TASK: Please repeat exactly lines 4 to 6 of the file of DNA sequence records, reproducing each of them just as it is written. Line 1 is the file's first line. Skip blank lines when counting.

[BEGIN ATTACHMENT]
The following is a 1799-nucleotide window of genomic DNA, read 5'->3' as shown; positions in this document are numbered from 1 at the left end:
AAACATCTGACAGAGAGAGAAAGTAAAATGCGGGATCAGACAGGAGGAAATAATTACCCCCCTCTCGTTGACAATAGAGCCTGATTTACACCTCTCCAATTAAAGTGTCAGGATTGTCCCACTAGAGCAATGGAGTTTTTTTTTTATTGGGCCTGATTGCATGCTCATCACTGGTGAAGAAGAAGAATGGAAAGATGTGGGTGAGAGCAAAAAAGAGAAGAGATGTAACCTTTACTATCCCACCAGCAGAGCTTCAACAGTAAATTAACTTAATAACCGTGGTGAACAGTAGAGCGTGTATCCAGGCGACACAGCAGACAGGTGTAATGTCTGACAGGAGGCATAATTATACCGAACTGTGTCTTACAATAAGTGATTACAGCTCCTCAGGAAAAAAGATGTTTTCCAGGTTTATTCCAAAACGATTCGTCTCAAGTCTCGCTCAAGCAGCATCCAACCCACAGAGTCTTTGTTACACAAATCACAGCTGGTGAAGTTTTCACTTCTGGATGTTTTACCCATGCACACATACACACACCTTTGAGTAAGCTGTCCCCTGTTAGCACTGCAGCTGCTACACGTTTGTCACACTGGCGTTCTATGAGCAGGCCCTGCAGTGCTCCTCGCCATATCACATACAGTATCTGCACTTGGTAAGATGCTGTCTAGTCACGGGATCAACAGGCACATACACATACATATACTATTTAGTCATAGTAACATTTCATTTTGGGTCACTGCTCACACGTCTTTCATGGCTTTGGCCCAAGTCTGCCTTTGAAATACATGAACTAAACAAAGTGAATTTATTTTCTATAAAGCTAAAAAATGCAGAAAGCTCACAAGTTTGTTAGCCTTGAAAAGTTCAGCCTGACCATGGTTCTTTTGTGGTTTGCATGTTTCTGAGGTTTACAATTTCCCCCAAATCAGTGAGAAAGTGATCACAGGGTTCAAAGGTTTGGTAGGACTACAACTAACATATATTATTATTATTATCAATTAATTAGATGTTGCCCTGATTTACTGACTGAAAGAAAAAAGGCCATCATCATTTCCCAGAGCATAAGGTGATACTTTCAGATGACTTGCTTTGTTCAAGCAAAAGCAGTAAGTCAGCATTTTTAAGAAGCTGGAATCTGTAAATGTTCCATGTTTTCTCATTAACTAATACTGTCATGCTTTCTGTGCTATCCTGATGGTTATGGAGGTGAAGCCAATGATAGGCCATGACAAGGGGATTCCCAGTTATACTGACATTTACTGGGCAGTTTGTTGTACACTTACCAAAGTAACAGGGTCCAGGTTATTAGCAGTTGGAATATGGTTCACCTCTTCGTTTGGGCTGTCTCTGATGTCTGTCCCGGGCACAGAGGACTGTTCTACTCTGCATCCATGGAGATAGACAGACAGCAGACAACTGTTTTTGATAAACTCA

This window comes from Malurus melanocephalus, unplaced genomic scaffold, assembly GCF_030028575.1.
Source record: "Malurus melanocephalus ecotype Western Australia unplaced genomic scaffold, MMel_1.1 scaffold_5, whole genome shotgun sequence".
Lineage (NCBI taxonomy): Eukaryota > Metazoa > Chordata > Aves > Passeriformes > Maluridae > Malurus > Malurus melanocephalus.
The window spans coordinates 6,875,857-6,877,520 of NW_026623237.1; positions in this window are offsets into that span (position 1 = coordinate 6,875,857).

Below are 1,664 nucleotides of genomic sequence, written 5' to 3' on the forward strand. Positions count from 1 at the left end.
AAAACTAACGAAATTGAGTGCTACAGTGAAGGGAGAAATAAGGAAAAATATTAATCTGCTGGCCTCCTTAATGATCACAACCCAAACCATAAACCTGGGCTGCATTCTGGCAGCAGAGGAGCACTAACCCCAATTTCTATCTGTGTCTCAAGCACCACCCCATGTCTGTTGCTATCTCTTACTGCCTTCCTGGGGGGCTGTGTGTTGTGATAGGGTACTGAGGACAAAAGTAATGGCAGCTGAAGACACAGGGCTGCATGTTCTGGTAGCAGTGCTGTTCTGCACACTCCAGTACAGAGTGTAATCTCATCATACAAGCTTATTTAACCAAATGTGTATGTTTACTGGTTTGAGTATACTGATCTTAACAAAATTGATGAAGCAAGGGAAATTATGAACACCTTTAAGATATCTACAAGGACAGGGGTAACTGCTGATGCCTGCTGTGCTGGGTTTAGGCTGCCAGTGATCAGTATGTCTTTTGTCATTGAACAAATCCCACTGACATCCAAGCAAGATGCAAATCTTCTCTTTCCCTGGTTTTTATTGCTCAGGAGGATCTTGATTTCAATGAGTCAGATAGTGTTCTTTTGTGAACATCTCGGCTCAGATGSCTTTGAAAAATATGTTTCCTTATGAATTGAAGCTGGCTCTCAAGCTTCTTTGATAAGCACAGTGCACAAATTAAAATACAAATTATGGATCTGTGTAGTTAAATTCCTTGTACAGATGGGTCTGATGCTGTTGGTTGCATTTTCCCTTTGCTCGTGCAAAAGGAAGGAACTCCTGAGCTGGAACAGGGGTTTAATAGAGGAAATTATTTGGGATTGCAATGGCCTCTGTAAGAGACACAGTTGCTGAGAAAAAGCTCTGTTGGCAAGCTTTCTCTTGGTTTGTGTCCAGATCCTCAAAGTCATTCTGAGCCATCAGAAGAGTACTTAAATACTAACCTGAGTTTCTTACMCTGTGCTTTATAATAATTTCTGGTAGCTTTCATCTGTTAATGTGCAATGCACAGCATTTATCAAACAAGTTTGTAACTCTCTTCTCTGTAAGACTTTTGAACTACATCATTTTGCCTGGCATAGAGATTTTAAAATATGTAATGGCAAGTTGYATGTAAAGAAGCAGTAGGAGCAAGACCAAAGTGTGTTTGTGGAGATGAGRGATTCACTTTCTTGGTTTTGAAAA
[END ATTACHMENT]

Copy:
Source record: "Malurus melanocephalus ecotype Western Australia unplaced genomic scaffold, MMel_1.1 scaffold_5, whole genome shotgun sequence".
Lineage (NCBI taxonomy): Eukaryota > Metazoa > Chordata > Aves > Passeriformes > Maluridae > Malurus > Malurus melanocephalus.
The window spans coordinates 6,875,857-6,877,520 of NW_026623237.1; positions in this window are offsets into that span (position 1 = coordinate 6,875,857).